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Mapisa-Nqakula given every ‘courtesy’ and has no case against NPA or police, says lead prosecutor

A raid was conducted at Nosiviwe Mapisa-Nqakula's home in Bruma on Tuesday.
A raid was conducted at Nosiviwe Mapisa-Nqakula's home in Bruma on Tuesday.

National Assembly speaker Nosiviwe Mapisa-Nqakula has been afforded every courtesy, which many would be “grateful for”, in attempts by the National Prosecuting Authority (NPA) and the police to “arrest her” and process her through the courts.

This is according to lead prosecutor advocate Bheki Manyathi in the case against her in his affidavit opposing her urgent bid to stop her arrest on corruption charges involving R4.5m while she was defence minister and access to the docket.

She claims the case against her has been trumped up to sully her image in the run-up to the national and provincial elections and trigger the ANC’s step-aside rule and she is being subjected to trial by media.

Manyathi said the court application, set down to be heard on Monday, is not urgent and she had not made a case for an interdict, whether interim or final.

“The applicant does not have a right not to be arrested. No such right exists in law. The case against her is strong,” he said.

“The right to liberty is not threatened. I have made it clear to her legal representative [attorney Stephen May] that the state will not oppose bail. However, it is still imperative that she be processed so her matter is enrolled for trial. To mitigate infringement on her alleged rights we suggested she be presented at a police station by her legal representative,” Manyathi said.

He said Mapisa-Nqakula had been informed she could report to a local police station with her attorney, she could travel in his own car to the court on the same day and the NPA had repeatedly said they did not consider her a flight risk and would not oppose bail.

However, he could not give an undertaking she would not be arrested should she fail to comply with this arrangement.

She did not have the right to access the docket now “because she has not been charged” and the trial has not been set down, he said.

Chief investigator Dylan Perumal first contacted Mapisa-Nqakula on March 8. In subsequent conversations he told her a decision had been taken to prosecute her. She informed him she was travelling overseas.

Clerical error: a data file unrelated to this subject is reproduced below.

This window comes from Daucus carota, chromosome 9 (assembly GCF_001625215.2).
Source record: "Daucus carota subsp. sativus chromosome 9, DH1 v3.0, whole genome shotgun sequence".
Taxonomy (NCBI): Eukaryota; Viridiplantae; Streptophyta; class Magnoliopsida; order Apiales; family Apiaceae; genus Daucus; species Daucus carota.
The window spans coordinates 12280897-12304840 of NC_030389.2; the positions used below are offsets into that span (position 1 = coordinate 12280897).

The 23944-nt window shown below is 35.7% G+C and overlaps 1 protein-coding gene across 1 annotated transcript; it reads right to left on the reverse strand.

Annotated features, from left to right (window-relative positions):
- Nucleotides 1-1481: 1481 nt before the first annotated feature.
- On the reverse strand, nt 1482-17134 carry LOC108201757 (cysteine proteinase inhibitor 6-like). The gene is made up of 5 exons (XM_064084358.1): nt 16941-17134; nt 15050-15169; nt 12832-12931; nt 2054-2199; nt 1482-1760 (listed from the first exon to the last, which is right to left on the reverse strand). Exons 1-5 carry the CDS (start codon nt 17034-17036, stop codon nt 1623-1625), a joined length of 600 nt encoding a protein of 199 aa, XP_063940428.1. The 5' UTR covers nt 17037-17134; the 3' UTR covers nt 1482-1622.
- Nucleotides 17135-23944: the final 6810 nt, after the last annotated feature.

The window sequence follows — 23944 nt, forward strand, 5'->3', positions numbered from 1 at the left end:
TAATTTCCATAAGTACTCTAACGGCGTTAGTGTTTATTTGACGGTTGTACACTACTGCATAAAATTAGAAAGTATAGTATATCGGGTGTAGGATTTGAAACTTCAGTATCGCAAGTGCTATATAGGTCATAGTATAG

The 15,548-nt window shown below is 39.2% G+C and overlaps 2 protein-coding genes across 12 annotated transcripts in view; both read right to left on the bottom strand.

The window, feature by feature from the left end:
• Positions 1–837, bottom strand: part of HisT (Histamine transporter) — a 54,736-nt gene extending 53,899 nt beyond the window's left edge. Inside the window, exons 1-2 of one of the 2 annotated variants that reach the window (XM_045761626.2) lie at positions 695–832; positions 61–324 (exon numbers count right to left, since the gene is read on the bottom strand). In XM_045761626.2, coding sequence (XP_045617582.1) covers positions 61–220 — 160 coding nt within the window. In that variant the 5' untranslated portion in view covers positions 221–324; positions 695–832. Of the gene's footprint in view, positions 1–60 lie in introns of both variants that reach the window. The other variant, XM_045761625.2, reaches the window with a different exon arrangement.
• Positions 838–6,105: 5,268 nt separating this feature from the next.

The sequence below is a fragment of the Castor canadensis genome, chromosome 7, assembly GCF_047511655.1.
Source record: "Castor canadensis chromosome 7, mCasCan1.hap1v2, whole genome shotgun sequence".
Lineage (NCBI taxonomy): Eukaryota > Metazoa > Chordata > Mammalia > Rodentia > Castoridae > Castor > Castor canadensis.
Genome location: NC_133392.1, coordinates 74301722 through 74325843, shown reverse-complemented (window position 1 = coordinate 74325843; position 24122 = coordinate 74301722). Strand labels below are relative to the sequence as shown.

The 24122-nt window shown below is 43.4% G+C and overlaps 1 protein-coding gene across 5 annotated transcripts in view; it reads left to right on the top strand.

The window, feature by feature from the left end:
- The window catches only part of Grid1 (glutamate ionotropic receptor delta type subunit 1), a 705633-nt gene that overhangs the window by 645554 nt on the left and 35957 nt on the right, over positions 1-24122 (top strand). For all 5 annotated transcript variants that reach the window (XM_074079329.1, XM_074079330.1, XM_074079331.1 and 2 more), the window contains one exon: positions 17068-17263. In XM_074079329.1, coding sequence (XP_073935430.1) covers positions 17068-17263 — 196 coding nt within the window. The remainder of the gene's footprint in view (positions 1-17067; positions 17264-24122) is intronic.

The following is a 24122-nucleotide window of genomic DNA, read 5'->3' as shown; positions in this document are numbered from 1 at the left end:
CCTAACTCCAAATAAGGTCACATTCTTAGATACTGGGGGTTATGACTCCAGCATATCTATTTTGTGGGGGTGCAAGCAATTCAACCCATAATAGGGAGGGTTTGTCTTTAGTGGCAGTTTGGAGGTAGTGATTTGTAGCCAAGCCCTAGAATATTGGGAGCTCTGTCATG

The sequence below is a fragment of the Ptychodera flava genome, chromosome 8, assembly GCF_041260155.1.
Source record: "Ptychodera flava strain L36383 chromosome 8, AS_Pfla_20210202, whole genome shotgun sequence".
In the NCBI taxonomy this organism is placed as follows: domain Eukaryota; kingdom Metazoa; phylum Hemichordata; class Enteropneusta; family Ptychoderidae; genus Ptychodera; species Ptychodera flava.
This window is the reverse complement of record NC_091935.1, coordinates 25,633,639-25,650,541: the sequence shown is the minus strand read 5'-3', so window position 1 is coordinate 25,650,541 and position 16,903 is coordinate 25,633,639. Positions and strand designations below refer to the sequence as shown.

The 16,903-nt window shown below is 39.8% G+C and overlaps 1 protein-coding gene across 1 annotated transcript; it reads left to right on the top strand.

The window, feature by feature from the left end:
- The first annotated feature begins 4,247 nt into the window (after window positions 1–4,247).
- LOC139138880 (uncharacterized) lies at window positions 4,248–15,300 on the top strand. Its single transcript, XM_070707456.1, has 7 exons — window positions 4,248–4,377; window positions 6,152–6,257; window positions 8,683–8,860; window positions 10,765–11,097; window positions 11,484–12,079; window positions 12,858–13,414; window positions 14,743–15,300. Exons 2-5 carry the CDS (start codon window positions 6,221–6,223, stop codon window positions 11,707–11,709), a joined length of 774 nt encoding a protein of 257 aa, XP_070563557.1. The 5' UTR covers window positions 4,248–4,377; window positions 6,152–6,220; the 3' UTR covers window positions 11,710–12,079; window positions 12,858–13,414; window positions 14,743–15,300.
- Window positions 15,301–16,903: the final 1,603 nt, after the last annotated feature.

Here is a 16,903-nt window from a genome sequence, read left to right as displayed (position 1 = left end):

On March 17, May called Perumal asking for further details. A search of Mapisa-Nqakula’s home was made on March 19.

Manyathi said she could have been arrested then. Instead, she was informed she should surrender herself at Lyttelton SAPS where she would be processed, charged and taken to court for an unopposed bail hearing.

“We have not reneged on that agreement. I cannot say the same about Mapisa-Nqakula and her legal representative,” he said.

Manyathi said he had communicated with May who wanted to know why his client was not being summonsed to appear in court.

“I replied I did not consider it appropriate given the seriousness of the matter and public perception consistency in dealing with different accused persons regardless of their socioeconomic status, political factors [and] charges they may face.

“I also stated we required the court to set a substantial amount of bail that will act as an incentive for her not to abscond.”

May had indicated he was not available until early April. He asked for an undertaking not to arrest his client.

Then on Friday March 22 he filed an urgent application, set down for April 9, seeking an interdict restraining her arrest, full disclosure of the docket and copies of the pocketbooks of the investigators.

With no undertaking not to arrest her, May then set down another urgent application to be heard on Monday seeking interim relief pending finalisation of the application to be heard on April 9.

“It is abundantly clear that May and his client believe there is no case against her. There is evidence under oath that gratifications [bribes] were asked for by the applicant and given to her in cash and a wig. It is also clear they believe we are relying on the uncorroborated evidence of a single witness. This is incorrect.

“Besides the whistle-blower’s affidavit there is ample independent evidence. The wig was received [found] during a lawful search at her residence.”

Manyathi shared the schedule of the charge sheet reflecting the corruption charges. He said it was open to a prosecutor to reconsider a decision to prosecute and to withdraw charges if new information came to light.

“However, we cannot be seen to be dictated to by a suspect on how and when to enrol the matter. That will create a dangerous precedent.

“We did not at the outset set out to put the applicant in handcuffs and parade her in the streets for all to see. We did not and still maintain we do not have intentions of detaining her in a police cell for 48 hours. The NPA sought to make it as painless as possible. Now she seeks an order interdicting the organs of state from performing their duties.

“The applicant in this matter has been given a courtesy that many would be grateful for. The issue is she desires to escape the clutches of the long arm of the law,” Manyathi said.

The matter has been stood down until Monday for the NPA to submit an answering affidavit.



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